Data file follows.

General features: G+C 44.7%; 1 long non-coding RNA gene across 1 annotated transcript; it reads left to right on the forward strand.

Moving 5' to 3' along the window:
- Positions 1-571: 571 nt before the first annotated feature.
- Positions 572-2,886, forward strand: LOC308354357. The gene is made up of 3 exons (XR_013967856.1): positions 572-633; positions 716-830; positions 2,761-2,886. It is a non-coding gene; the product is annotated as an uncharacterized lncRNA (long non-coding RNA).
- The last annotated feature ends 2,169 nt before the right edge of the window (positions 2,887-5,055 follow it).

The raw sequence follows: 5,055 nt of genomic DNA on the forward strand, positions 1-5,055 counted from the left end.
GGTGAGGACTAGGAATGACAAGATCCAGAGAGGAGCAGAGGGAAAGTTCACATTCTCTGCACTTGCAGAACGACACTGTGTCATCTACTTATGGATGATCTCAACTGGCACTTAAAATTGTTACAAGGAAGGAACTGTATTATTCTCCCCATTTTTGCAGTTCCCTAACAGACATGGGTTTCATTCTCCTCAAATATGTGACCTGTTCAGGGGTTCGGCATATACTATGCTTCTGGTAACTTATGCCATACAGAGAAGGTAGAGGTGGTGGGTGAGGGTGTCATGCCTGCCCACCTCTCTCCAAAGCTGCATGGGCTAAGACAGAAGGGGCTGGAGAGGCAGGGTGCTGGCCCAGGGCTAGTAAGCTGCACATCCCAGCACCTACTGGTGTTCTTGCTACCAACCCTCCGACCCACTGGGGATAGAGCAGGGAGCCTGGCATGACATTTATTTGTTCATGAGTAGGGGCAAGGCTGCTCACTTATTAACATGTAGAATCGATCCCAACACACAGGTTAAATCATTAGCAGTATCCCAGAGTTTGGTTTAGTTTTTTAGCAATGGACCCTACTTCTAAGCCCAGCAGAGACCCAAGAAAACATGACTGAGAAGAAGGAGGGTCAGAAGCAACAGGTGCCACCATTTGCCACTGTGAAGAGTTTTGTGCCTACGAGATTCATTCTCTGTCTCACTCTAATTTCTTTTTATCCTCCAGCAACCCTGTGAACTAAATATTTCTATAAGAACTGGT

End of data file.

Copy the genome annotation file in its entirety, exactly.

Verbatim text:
General features: G+C 44.7%; 1 long non-coding RNA gene across 1 annotated transcript; it reads left to right on the forward strand.

Moving 5' to 3' along the window:
- Positions 1-571: 571 nt before the first annotated feature.
- Positions 572-2,886, forward strand: LOC308354357. The gene is made up of 3 exons (XR_013967856.1): positions 572-633; positions 716-830; positions 2,761-2,886. It is a non-coding gene; the product is annotated as an uncharacterized lncRNA (long non-coding RNA).
- The last annotated feature ends 2,169 nt before the right edge of the window (positions 2,887-5,055 follow it).

The raw sequence follows: 5,055 nt of genomic DNA on the forward strand, positions 1-5,055 counted from the left end.
GGTGAGGACTAGGAATGACAAGATCCAGAGAGGAGCAGAGGGAAAGTTCACATTCTCTGCACTTGCAGAACGACACTGTGTCATCTACTTATGGATGATCTCAACTGGCACTTAAAATTGTTACAAGGAAGGAACTGTATTATTCTCCCCATTTTTGCAGTTCCCTAACAGACATGGGTTTCATTCTCCTCAAATATGTGACCTGTTCAGGGGTTCGGCATATACTATGCTTCTGGTAACTTATGCCATACAGAGAAGGTAGAGGTGGTGGGTGAGGGTGTCATGCCTGCCCACCTCTCTCCAAAGCTGCATGGGCTAAGACAGAAGGGGCTGGAGAGGCAGGGTGCTGGCCCAGGGCTAGTAAGCTGCACATCCCAGCACCTACTGGTGTTCTTGCTACCAACCCTCCGACCCACTGGGGATAGAGCAGGGAGCCTGGCATGACATTTATTTGTTCATGAGTAGGGGCAAGGCTGCTCACTTATTAACATGTAGAATCGATCCCAACACACAGGTTAAATCATTAGCAGTATCCCAGAGTTTGGTTTAGTTTTTTAGCAATGGACCCTACTTCTAAGCCCAGCAGAGACCCAAGAAAACATGACTGAGAAGAAGGAGGGTCAGAAGCAACAGGTGCCACCATTTGCCACTGTGAAGAGTTTTGTGCCTACGAGATTCATTCTCTGTCTCACTCTAATTTCTTTTTATCCTCCAGCAACCCTGTGAACTAAATATTTCTATAAGAACTGGT